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Clin Implant Dent Relat Res. 2016 Dec;18(6):1095-1102. doi: 10.1111/cid.12391. Epub 2016 Feb 8.

The Risk of Prion Infection through Bovine Grafting Materials.

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Private practice, K-205, Banpodong 929, Sechogu, Seoul, Korea.
Resident, Periodontology and Oral Biology Program, Henry M. Goldman School of Dental Medicine, Boston University.
Private practice, 120 South Spalding Drive, Suite 201, Beverly Hills, CA, 90212, USA.



Bovine-derived grafting materials are frequently used in a variety of bone augmentation techniques. The aim of this paper is to assess the unique safety issue of bovine-derived grafting materials that is rarely addressed in dental literature: risk of bovine spongiform encephalopathy (BSE).


The validity of the current BSE diagnostic methods, surveillance and epidemiological trends in affected countries, and BSE infectivity in bovine bone before and after manufacturing processing were reviewed and analyzed.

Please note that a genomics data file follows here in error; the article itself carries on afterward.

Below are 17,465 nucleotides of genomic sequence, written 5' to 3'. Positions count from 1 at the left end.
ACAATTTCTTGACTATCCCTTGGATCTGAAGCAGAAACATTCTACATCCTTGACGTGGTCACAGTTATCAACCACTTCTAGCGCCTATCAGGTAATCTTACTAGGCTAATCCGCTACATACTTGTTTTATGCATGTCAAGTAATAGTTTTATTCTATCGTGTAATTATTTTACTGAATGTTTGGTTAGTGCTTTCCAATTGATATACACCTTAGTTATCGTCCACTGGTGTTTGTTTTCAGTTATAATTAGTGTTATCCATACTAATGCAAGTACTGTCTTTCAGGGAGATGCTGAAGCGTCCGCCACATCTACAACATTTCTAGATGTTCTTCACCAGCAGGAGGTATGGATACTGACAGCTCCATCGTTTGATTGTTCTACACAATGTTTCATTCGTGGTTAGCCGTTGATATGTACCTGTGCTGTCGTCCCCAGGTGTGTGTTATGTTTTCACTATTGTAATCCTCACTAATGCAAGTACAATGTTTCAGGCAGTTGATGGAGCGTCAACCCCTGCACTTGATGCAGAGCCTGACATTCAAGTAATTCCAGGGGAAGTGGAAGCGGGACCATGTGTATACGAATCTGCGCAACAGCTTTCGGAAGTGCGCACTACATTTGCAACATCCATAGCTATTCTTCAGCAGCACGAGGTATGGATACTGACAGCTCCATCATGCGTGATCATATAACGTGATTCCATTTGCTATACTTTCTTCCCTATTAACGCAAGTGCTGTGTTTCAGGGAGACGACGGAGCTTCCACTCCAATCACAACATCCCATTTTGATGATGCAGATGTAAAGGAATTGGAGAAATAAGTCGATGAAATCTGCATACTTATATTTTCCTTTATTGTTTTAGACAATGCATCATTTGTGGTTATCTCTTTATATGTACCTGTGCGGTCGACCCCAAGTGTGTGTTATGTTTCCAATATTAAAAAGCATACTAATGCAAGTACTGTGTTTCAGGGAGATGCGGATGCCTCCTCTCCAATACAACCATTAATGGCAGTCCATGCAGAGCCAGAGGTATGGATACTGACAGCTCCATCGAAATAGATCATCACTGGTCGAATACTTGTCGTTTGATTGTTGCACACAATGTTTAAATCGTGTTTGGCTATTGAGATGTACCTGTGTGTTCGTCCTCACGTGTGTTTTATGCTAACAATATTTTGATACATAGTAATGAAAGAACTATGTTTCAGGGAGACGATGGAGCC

Prion screening has significant limits. Humans are not safe from the infection of prion disease of other species. Prions can and do break the species barrier. There is evidence there may be tens of thousands of infectious carriers in the western countries alone. This raises concern about the potential for perpetuation of infection via medical procedures.


The limited ability to screen prions within the animal genome, along with a long latency period to manifestation of the disease (1 to over 50 years) in infected patients, provides a framework for discussing posible long-term risks of the xenografts that are used so extensively in dentistry. We suggest abolishing the use of bovine bone.


EU; FDA; IHC; PK-sensitive; PMCA; PrP 27-30; PrPC, PrPSc; SAF; WB; cCJD; sCJD

[Indexed for MEDLINE]

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